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World J Otorhinolaryngol. Nov 28, 2014; 4(4): 17-22
Published online Nov 28, 2014. doi: 10.5319/wjo.v4.i4.17
Clinical anatomy of the tympanic nerve: A review
Todd Kanzara, Andy Hall, Jagdeep Singh Virk, Billy Leung, Arvind Singh
Todd Kanzara, Department of Surgery, Lister Hospital, Coreys Mill Lane, Stevenage, Hertfordshire SG1 4AB, United Kingdom
Andy Hall, Arvind Singh, Department of ENT, Harrow, Middlesex HA1 3UJ, United Kingdom
Jagdeep Singh Virk, Department of ENT, Queens Hospital, Romford RM7 0AG, United Kingdom
Billy Leung, Department of Anatomy, Kings College, Guys Campus, London SE1 4XA, United Kingdom
Author contributions: Kanzara T, Hall A, Virk JS, Leung B and Singh A all contributed equally to this review; Kanzara T and Hall A conceptualised, designed and drafted the manuscript; Virk JS and Leung B assisted with data acquisition, literature search and analysis; Singh A provided senior supervision data analysis and made critical revisions; all authors reviewed and approved the final manuscript as submitted.
Correspondence to: Dr. Todd Kanzara, Department of Surgery, Lister Hospital, Coreys Mill Lane, Stevenage, Hertfordshire SG1 4AB, United Kingdom.
Telephone: +44-779-6945100 Fax: +44-170-7224373
Received: July 7, 2014
Revised: August 7, 2014
Accepted: September 4, 2014
Published online: November 28, 2014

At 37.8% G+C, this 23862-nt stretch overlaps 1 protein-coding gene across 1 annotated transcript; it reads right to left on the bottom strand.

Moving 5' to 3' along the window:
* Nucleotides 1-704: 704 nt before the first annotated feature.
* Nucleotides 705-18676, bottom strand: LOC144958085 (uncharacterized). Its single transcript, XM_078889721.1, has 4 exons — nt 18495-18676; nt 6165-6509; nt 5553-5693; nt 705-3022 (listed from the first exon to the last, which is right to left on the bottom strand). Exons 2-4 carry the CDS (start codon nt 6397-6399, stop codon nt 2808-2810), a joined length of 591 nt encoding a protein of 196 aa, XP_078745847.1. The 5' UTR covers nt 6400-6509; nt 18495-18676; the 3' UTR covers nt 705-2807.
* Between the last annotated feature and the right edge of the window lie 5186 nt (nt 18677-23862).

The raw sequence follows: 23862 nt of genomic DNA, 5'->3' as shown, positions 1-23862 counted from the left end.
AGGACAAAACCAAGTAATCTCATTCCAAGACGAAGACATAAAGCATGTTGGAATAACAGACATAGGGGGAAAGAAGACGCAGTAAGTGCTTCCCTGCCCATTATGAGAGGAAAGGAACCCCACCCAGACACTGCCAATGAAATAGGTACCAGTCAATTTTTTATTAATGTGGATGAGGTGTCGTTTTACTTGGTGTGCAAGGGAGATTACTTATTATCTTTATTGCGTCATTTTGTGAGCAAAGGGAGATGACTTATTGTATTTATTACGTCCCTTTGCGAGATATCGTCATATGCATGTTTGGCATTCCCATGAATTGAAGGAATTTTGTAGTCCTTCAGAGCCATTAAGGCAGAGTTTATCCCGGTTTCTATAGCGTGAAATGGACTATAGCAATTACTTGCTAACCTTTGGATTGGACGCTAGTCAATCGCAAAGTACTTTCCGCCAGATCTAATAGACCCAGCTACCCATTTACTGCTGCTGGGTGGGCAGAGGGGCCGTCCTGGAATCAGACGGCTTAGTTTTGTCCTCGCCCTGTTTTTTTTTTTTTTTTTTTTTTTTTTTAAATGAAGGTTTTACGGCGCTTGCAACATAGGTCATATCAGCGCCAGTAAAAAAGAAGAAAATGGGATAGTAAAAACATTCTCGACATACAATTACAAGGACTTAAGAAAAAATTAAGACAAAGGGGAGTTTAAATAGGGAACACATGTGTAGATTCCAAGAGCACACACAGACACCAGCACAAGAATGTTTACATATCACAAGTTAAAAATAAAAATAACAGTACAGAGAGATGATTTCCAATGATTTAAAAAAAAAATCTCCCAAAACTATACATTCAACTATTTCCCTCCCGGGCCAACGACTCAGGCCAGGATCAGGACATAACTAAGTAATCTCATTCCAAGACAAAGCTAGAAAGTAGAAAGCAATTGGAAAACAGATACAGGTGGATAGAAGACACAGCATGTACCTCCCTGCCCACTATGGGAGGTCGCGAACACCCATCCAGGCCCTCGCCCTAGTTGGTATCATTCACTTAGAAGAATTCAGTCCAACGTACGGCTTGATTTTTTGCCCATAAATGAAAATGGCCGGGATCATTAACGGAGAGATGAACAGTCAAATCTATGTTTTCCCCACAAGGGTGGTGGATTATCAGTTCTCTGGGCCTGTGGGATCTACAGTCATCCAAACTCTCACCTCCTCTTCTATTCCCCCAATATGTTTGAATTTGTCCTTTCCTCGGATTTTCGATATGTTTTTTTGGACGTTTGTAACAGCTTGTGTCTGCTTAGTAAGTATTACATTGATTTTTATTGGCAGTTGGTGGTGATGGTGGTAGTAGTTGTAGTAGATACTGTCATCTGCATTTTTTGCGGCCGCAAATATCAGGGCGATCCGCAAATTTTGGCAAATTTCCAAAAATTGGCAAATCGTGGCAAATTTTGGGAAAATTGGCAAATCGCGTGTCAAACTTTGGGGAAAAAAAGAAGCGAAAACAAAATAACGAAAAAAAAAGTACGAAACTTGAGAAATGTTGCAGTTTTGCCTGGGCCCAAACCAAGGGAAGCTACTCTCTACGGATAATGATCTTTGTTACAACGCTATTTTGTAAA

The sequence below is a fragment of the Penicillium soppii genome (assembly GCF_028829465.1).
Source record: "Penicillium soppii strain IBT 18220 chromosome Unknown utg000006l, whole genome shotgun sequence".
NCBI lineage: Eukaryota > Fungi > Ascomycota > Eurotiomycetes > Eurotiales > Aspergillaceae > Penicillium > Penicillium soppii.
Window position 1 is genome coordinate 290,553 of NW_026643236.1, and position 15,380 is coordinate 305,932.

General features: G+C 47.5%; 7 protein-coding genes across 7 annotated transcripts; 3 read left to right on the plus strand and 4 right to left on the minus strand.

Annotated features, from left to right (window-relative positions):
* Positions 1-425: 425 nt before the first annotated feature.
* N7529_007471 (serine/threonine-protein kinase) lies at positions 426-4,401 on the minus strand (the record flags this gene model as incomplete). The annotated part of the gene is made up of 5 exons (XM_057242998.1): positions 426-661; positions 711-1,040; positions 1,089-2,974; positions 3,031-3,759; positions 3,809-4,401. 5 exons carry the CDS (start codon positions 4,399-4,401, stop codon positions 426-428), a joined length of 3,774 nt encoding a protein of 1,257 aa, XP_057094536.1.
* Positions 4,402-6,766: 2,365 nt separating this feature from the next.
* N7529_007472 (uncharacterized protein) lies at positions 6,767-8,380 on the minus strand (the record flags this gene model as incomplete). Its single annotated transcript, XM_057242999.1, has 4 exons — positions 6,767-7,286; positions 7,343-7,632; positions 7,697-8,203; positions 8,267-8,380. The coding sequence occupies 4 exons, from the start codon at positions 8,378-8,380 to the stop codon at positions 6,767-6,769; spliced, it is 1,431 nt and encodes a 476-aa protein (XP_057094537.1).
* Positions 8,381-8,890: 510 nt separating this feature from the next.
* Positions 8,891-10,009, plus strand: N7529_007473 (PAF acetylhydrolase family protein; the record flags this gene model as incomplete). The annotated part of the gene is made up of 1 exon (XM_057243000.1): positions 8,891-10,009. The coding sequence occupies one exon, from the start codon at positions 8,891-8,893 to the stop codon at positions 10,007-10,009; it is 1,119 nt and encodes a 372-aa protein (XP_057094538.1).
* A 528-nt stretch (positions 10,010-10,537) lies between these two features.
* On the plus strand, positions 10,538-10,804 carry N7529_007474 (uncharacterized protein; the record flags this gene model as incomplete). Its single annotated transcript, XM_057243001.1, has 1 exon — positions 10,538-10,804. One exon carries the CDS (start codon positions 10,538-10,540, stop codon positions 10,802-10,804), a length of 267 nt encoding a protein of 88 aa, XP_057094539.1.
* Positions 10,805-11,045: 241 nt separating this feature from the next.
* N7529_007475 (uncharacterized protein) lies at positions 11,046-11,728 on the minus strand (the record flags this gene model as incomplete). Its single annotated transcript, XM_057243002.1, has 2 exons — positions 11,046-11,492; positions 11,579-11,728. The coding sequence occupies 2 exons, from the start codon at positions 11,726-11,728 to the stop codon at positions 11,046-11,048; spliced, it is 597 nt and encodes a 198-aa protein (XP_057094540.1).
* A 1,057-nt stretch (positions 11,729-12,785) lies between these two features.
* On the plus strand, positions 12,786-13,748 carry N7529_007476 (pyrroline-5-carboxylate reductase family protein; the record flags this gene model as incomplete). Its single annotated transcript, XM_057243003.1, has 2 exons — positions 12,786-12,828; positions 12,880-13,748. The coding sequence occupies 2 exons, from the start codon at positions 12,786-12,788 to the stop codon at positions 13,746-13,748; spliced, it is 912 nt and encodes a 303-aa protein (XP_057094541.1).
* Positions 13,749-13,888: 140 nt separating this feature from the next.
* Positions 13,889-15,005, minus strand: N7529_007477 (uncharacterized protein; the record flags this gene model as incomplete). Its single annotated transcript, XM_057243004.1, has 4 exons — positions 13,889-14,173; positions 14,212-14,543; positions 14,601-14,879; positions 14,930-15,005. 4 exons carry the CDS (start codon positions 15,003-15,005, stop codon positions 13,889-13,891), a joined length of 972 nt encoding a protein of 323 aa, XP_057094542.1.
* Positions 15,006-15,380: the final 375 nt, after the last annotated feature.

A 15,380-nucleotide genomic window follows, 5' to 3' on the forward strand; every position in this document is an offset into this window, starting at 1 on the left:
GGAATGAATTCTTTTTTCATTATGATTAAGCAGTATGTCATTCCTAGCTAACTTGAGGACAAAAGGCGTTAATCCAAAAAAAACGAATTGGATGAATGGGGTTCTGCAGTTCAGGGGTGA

The tympanic (Jacobson’s) nerve is a useful anatomical structure in the middle ear with both practical and physiological functions extending beyond its origin. The paper reviews its clinical anatomy in adults and its surgical significance. English language articles from 5 major databases and Google scholar search engine were used to identify papers outlining the anatomy of the tympanic nerve, associated pathology and surgical relevance. In the majority of cases the tympanic nerve arises from the inferior ganglion of the glossopharyngeal nerve traversing through the tympanic canaliculus into the middle ear. On the promontory it coalesces with sympathetic fibres from the carotid chain forming the tympanic plexus which has individual variability. Functionally, as well as giving off parasympathetic fibres to the parotid gland via the lesser petrosal nerve, it is a useful anatomical landmark for cochlear implantation. The surgical importance of the tympanic nerve is not only restricted to middle ear surgery; it also extends to salivary gland disorders. The tympanic nerve remains clinically relevant to the modern otolaryngologist and as such a detailed understanding of its anatomy is crucial.

Keywords: Tympanic nerve, Canaliculus, Glossopharyngeal nerve, Promontory

Core tip: The tympanic nerve is the first branch arising from the inferior ganglion of the glossopharyngeal nerve. Despite its modest size it has a multitude of functions which are not only limited to the middle ear. In this review we detail the clinical anatomy of the tympanic nerve and its surgical applications in Otolaryngology as they have evolved over the years. We also provide a brief summary of the life and achievements of the indefatigable Ludwig Levin Jacobson, an anatomist and military surgeon, who is credited with the discovery of the tympanic nerve.